Jesus’ Seminary graduated 11 apostles who went out into the world, proclaiming the life of Christ for salvation. Crown of Life graduates four eighth graders tonight—even fewer than the bunch that “graduated” when Jesus ascended. While we make plans for our school’s future growth, we also recognize that a school of our size offers unique blessings and opportunities. One of the strengths of a school our size is the fact that you can get very personalized attention throughout your education. But the greatest strength of our school comes from the daily message we proclaim about the life of Christ.

This gospel message about Jesus is not merely information for students to impress their friends with when they’re watching Jeopardy and the category is “Bible.” This gospel message about Jesus’ life is not something we “sit on,” or leave to the professional preachers to proclaim. You may not be graduating from our Seminary, but you are Christian young people moving to a new phase of life. You can open doors to witness Christ’s life by the way you live your life. When you, with God’s gracious guidance, choose to not go along with the crowd in some particular situation, your life shows how Christ’s life affects you. Some might ridicule you, but some others will sit up and notice, and those times become great opportunities to answer honest and interested questions about your Christian faith.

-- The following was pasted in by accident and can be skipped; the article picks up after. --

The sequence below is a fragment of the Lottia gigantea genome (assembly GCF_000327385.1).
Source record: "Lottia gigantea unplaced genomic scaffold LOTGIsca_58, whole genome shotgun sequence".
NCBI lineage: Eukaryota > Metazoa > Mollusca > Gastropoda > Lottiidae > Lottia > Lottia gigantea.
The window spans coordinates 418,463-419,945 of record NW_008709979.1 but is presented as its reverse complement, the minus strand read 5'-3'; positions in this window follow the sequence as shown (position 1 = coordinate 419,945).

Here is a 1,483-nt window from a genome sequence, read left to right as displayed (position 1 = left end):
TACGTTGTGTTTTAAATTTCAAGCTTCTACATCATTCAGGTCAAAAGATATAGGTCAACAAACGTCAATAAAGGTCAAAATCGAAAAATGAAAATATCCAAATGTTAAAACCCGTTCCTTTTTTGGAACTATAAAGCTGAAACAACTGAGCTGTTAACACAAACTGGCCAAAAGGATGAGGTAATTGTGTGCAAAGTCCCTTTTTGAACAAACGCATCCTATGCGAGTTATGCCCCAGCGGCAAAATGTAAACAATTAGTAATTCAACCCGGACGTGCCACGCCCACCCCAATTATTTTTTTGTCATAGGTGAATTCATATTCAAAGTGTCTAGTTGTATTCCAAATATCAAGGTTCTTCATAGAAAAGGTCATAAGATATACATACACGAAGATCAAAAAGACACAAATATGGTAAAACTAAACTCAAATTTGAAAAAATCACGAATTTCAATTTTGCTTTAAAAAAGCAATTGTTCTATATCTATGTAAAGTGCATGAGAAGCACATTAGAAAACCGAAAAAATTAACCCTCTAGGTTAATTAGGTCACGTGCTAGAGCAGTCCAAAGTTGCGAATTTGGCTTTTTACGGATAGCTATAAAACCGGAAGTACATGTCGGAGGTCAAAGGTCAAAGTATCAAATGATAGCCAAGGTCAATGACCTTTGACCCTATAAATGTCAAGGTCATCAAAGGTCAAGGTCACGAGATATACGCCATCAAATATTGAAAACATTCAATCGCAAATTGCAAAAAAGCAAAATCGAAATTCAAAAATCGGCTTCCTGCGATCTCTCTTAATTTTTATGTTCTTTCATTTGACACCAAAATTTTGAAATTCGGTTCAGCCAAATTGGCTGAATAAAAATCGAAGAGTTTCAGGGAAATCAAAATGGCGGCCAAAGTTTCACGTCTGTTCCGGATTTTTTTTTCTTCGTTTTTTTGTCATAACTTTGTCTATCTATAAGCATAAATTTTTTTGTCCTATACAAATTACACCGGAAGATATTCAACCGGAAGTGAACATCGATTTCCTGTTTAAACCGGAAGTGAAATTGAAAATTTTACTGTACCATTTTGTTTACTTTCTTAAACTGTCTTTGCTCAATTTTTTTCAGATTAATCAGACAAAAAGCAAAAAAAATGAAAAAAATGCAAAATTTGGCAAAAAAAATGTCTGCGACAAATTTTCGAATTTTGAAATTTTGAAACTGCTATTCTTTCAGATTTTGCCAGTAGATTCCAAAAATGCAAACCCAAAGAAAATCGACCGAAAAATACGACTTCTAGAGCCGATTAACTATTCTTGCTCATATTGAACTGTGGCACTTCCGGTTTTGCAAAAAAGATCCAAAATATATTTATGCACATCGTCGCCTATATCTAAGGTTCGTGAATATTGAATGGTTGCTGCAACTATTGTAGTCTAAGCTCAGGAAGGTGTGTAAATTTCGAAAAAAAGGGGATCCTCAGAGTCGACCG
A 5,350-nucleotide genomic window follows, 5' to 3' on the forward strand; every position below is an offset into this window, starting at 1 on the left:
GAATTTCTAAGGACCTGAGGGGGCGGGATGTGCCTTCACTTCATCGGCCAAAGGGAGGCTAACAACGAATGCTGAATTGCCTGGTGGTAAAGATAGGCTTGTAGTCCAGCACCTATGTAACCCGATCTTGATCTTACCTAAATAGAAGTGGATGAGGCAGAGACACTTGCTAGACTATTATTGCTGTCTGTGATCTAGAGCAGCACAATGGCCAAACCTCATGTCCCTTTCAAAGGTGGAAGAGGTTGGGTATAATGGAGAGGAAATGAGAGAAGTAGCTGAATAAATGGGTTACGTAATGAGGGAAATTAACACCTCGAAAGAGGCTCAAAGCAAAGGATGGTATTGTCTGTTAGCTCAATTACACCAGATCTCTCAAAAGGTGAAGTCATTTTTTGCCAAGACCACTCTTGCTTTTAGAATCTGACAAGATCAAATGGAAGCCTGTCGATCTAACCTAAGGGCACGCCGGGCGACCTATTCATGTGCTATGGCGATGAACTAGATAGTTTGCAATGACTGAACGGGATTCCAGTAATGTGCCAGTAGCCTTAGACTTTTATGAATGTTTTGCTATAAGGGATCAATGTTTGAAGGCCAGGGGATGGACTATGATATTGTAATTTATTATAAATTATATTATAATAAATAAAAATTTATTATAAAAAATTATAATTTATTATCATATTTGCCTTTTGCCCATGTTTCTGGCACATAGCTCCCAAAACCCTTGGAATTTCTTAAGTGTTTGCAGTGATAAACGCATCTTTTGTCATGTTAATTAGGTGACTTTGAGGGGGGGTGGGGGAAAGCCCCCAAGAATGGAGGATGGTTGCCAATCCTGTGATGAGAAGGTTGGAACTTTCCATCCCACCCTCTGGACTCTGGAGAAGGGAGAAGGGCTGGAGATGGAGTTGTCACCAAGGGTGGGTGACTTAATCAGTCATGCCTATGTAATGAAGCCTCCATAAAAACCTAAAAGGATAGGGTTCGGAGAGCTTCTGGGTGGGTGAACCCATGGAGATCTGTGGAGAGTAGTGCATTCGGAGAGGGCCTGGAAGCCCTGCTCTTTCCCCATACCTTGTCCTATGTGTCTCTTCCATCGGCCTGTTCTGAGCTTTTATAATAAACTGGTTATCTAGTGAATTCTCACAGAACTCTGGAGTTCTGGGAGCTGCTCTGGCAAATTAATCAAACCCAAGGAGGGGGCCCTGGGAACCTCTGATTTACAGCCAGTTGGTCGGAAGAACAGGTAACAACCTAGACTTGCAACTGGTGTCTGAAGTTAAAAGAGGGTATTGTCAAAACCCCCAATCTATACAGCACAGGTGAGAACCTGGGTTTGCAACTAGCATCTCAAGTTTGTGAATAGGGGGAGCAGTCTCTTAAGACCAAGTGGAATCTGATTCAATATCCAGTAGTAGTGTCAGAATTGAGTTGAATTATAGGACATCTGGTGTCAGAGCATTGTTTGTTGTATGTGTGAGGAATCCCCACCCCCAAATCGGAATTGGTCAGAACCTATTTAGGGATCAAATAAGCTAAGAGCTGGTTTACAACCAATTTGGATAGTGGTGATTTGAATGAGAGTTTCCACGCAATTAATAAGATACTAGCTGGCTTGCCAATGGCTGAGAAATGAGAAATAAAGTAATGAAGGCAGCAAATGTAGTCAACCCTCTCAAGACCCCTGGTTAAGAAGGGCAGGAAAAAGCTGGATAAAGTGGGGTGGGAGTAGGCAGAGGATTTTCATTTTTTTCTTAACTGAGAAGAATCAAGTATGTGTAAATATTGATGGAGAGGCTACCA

And that’s equally true of adults in the workplace, or parents interacting at their children’s sporting events, or a spontaneous Saturday afternoon chat with your neighbor in his driveway. The Lord, who used his Son’s life to rescue your life, now uses your life to proclaim the life and love of our Savior Jesus to others. Sometimes this happens in ways you don’t expect or anticipate, but it always happens in ways that are meant to win another soul that needs the forgiveness Christ won.

That’s lesson number two for Ascension and graduation: We proclaim Christ’s life.

Conclusion

There is a fair amount of overlap in the themes of Ascension and graduation. It has been a useful coincidence that we are celebrating both together this evening. But as we observe the “graduation” of Jesus’ apostles and the graduation of our school students, make sure that you are not graduating from God’s Word. For Christ doesn’t want to graduate you; he wants to guide you. He who has forgiven you fully now guides your life daily. So enter into your new phase of life or just the next day of life with his guidance for your life, and with joy for the blessings of proclaiming his life to the others he has placed in your life. Amen.